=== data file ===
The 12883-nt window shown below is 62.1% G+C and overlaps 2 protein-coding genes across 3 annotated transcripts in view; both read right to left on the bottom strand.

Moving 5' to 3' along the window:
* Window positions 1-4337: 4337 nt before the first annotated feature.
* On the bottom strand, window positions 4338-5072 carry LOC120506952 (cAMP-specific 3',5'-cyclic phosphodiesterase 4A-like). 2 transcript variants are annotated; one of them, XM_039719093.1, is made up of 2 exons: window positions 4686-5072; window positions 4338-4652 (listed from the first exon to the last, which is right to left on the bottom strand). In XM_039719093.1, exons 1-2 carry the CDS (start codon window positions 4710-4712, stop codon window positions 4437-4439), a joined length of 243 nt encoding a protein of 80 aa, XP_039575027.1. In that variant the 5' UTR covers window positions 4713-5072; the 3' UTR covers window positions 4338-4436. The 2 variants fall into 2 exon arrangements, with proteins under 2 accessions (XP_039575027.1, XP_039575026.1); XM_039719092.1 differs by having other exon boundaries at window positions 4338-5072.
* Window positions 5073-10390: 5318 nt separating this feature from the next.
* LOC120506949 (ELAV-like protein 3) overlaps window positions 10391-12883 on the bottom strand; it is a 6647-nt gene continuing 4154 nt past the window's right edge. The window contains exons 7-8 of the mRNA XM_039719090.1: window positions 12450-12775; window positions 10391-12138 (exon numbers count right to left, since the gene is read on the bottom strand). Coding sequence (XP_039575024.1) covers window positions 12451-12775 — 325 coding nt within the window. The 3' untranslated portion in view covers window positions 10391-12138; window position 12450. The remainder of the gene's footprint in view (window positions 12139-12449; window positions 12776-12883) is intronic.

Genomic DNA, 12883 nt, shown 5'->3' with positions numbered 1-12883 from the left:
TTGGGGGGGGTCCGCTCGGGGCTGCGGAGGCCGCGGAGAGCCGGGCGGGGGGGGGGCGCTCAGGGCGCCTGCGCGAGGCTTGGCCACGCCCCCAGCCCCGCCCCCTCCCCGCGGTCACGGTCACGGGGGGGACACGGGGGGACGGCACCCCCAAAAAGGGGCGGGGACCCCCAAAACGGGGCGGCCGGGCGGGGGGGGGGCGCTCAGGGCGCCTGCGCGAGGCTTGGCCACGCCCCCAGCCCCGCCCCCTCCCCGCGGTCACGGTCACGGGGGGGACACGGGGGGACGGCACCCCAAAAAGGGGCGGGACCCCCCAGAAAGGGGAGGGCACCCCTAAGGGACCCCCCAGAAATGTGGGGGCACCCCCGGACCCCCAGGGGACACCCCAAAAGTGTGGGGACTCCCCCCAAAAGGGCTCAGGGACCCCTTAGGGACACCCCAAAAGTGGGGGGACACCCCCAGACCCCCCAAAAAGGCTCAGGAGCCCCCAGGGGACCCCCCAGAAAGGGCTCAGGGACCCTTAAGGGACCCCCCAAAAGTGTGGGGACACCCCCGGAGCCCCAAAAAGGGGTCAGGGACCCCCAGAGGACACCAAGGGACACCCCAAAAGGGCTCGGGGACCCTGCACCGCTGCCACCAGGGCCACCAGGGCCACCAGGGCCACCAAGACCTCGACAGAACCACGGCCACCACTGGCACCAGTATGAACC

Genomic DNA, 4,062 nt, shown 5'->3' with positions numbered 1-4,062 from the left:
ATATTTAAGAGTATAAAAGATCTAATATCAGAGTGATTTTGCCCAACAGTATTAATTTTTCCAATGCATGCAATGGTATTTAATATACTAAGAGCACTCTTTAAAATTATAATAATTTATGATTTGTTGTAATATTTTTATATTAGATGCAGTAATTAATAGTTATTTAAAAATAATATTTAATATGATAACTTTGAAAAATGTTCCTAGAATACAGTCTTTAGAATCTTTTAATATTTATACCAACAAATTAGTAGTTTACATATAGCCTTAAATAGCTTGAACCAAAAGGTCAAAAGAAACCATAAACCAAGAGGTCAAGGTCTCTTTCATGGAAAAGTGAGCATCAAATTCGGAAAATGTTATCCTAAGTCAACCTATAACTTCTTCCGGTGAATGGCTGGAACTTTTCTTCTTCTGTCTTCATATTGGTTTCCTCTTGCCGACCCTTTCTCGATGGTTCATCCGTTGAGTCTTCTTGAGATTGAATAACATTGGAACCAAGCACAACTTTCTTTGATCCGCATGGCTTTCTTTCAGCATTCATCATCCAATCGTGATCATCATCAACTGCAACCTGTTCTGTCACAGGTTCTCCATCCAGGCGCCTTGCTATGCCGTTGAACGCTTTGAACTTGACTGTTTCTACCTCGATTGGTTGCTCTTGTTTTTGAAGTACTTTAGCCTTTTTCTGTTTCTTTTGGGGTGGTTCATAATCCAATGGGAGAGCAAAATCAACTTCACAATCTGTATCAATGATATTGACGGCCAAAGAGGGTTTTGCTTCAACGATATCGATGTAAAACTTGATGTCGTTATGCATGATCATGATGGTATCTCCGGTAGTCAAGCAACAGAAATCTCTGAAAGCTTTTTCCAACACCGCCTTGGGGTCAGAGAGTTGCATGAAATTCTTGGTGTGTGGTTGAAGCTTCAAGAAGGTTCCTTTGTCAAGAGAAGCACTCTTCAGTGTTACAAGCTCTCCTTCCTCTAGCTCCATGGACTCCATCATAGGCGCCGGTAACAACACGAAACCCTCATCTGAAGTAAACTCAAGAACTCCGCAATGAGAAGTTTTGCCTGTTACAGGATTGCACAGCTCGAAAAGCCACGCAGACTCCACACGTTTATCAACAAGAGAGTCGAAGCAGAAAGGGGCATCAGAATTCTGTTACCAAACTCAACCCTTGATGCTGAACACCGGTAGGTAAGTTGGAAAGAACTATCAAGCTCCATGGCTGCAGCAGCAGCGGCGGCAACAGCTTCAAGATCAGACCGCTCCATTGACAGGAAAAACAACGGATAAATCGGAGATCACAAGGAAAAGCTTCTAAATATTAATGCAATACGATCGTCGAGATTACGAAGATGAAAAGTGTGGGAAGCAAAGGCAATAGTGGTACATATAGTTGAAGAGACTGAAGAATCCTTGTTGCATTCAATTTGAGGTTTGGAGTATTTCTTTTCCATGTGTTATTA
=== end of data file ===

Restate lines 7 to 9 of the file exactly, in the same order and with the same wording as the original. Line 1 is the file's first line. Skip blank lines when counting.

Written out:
Genomic DNA, 12883 nt, shown 5'->3' with positions numbered 1-12883 from the left:
TTGGGGGGGGTCCGCTCGGGGCTGCGGAGGCCGCGGAGAGCCGGGCGGGGGGGGGGCGCTCAGGGCGCCTGCGCGAGGCTTGGCCACGCCCCCAGCCCCGCCCCCTCCCCGCGGTCACGGTCACGGGGGGGACACGGGGGGACGGCACCCCCAAAAAGGGGCGGGGACCCCCAAAACGGGGCGGCCGGGCGGGGGGGGGGCGCTCAGGGCGCCTGCGCGAGGCTTGGCCACGCCCCCAGCCCCGCCCCCTCCCCGCGGTCACGGTCACGGGGGGGACACGGGGGGACGGCACCCCAAAAAGGGGCGGGACCCCCCAGAAAGGGGAGGGCACCCCTAAGGGACCCCCCAGAAATGTGGGGGCACCCCCGGACCCCCAGGGGACACCCCAAAAGTGTGGGGACTCCCCCCAAAAGGGCTCAGGGACCCCTTAGGGACACCCCAAAAGTGGGGGGACACCCCCAGACCCCCCAAAAAGGCTCAGGAGCCCCCAGGGGACCCCCCAGAAAGGGCTCAGGGACCCTTAAGGGACCCCCCAAAAGTGTGGGGACACCCCCGGAGCCCCAAAAAGGGGTCAGGGACCCCCAGAGGACACCAAGGGACACCCCAAAAGGGCTCGGGGACCCTGCACCGCTGCCACCAGGGCCACCAGGGCCACCAGGGCCACCAAGACCTCGACAGAACCACGGCCACCACTGGCACCAGTATGAACC

Genomic DNA, 4,062 nt, shown 5'->3' with positions numbered 1-4,062 from the left: